In a normal state, potassium ions are more likely to reside inside cells and sodium ions are more likely to remain outside cells. The ratio of these ions must be balanced for normal functioning, and when levels are too high or too low, the body will compensate by moving water or ions in or out of cells to restore appropriate concentrations. When sodium levels are too high, the body pulls water through the cell membrane and into the bloodstream to help remove excess sodium through the kidneys. Most people recognize that a common cause of high sodium levels is high sodium consumption, especially given that the average American adult consumes higher-than-recommended levels in his or her daily diet. However, a more accurate description is the following: “A common cause of high sodium levels is high sodium consumption relative to potassium consumption.” In other words, another cause for high sodium levels is actually low potassium levels. In both situations, the body compensates by pulling water into the bloodstream, which raises blood volume. This increase in blood volume pushes against the blood vessel walls, resulting in high blood pressure. To back up the idea that ratios of electrolytes matter more than absolute intake values, consider a 1997 study by the National Heart, Lung and Blood Institute, which found that volunteers who consumed 4,700 mg of potassium per day through a well-balanced diet that included lots of fruits and vegetables reduced their blood pressure in just two weeks. This study ultimately became the foundation for today’s DASH diet.
Who is at risk for hypokalemia?
While athletes who exercise for long periods of time without replacing electrolytes lost through sweat are at risk for hypokalemia, this condition is more likely to result from diuretics or from excess vomiting and/or diarrhea. Diuretics interrupt the body’s natural fluid regulation system, and a side effect can be the release of too much potassium through urine. This problem can be compounded if a person consumes only water to replace the fluids lost, which will further alter the balance of water and electrolytes in the blood. Hypokalemia is usually not caused by diet because potassium is found in an abundance of foods, including fruit, potatoes, beans and whole grains. Unless a person is consuming an extremely restricted diet, hypokalemia is much more likely to be caused by a problem within the body. Long amounts of exercise can also cause hypokalemia, but only if an athlete does not take steps to replace the potassium lost through sweat. Because most electrolyte products contain some amount of potassium, this scenario is unlikely.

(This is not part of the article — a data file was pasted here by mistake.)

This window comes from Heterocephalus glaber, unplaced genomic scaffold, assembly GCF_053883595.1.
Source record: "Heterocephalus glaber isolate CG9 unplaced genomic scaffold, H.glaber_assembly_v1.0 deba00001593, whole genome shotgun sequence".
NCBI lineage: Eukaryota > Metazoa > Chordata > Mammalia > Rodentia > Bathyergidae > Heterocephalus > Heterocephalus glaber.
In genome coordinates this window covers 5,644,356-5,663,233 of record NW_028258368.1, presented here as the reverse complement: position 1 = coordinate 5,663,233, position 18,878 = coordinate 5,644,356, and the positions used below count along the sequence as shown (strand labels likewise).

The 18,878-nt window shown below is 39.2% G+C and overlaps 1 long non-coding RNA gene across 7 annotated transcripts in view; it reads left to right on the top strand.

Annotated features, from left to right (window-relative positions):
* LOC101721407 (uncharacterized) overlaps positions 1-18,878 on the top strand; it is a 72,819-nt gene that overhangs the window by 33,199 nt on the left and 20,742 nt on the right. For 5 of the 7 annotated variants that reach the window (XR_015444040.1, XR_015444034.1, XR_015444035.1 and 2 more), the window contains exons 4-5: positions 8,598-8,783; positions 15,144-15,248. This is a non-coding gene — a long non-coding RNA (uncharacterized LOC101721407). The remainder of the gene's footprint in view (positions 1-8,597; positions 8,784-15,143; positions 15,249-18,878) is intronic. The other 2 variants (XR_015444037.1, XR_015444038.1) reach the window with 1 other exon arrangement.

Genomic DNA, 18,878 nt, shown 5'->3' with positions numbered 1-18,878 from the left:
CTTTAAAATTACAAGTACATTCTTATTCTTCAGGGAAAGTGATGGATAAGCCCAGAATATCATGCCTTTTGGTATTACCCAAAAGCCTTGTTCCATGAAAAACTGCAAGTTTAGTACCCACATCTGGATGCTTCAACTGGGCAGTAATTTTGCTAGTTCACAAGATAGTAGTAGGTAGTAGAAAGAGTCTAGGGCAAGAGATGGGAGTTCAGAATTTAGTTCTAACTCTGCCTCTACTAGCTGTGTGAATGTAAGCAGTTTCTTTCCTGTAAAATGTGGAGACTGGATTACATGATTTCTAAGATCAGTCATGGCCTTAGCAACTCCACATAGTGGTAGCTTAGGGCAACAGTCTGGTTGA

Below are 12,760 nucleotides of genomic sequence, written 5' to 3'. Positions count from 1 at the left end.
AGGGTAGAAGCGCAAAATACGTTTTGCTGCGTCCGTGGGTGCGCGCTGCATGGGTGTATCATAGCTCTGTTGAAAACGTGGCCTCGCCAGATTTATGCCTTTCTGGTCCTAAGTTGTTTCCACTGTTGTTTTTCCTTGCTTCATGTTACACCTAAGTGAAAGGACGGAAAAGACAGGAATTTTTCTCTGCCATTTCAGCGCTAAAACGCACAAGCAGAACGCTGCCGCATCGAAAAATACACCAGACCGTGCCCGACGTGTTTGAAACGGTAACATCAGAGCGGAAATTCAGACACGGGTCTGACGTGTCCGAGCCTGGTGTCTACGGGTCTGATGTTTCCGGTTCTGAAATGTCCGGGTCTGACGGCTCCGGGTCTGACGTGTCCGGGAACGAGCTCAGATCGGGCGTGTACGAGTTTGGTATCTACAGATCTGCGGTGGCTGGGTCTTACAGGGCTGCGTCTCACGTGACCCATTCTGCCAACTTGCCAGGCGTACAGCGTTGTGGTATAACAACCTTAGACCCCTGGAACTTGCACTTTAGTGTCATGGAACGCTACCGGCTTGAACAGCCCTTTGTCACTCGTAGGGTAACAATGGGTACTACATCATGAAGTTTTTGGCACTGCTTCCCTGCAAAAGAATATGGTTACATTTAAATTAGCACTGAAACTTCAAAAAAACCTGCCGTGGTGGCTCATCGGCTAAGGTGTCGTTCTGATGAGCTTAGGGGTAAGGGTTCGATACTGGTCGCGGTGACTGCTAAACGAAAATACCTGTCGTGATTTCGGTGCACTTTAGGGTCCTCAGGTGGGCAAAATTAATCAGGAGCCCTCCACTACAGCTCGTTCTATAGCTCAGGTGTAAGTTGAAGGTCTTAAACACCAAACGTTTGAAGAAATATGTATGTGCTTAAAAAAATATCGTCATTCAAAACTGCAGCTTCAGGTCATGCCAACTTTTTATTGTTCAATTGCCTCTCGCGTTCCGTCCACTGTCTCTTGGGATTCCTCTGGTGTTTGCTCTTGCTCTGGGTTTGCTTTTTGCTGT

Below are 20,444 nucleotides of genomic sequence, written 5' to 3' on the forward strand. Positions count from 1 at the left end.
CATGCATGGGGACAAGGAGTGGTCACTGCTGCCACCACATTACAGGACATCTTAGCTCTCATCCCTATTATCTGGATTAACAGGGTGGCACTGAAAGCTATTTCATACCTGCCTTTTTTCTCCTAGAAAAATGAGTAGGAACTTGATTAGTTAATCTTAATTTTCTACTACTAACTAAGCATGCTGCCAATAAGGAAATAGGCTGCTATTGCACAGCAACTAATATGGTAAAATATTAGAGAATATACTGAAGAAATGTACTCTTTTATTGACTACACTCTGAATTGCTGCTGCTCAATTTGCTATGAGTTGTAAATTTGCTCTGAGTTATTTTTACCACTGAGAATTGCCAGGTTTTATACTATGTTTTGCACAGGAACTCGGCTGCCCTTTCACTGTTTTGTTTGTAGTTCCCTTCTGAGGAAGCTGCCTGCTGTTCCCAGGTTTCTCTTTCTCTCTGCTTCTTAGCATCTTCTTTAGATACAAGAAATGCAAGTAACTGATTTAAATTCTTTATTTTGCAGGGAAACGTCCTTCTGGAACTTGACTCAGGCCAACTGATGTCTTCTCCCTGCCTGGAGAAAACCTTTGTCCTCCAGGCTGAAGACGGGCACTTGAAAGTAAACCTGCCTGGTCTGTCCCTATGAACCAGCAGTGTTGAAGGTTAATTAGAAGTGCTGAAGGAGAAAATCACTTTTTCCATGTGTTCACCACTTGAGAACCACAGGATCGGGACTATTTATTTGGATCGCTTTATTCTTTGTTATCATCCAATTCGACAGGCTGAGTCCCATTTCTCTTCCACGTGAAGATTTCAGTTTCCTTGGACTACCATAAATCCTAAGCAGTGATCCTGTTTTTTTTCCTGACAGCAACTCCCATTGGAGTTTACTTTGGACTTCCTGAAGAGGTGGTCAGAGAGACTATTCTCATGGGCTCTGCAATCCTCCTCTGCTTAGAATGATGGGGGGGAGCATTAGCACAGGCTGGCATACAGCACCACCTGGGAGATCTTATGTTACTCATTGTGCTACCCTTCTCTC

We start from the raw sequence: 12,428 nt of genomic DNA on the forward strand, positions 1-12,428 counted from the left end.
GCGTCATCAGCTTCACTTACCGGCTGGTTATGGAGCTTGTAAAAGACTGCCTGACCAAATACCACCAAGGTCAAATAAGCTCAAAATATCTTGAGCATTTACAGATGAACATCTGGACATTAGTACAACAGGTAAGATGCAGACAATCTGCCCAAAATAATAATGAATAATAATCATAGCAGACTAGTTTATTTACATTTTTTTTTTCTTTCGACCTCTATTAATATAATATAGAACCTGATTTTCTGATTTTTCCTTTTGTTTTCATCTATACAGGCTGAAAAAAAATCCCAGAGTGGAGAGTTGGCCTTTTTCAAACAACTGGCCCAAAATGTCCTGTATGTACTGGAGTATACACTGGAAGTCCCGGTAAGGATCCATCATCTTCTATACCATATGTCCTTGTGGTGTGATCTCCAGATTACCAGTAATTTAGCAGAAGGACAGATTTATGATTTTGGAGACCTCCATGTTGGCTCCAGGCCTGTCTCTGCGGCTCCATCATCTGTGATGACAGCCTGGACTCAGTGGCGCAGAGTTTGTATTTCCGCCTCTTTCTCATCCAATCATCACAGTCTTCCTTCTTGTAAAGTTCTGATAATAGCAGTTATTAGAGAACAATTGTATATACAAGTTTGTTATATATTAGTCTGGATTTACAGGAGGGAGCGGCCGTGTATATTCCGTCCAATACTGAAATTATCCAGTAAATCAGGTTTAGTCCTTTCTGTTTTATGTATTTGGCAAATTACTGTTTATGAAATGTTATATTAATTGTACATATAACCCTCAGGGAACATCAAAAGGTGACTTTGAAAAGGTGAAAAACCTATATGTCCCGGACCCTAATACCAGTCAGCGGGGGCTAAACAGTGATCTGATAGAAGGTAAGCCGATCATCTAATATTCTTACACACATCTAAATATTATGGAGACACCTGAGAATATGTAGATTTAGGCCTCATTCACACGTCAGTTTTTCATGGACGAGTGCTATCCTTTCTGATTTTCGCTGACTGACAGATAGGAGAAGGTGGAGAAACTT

How can you alleviate symptoms of hypokalemia?The most common way to alleviate symptoms of hypokalemia is to consume adequate levels of potassium. In situations of acute hypokalemia, such as the result of vomiting, diarrhea or intense exercise, potassium supplements may be necessary. In chronic situations, such as the result of a medical condition, dietary changes may help, but supplements may also be necessary, depending on the severity of the symptoms. If you are an endurance athlete worried about hypokalemia, it is important to take steps to replace the potassium lost through sweat by consuming a source of balanced electrolytes, such as any one of the SaltStick products specifically designed for athletes, which are easily absorbed by the body. As a reference, here’s how much potassium is contained in each serving of SaltStick products:
- SaltStick Caps (1 Capsule) 63 mg
- SaltStick Caps PLUS (1 Capsule) 53 mg
- SaltStick Fastchews (2 Tablets) 30 mg
- SaltStick Vitassium (2 Capsules) 100 mg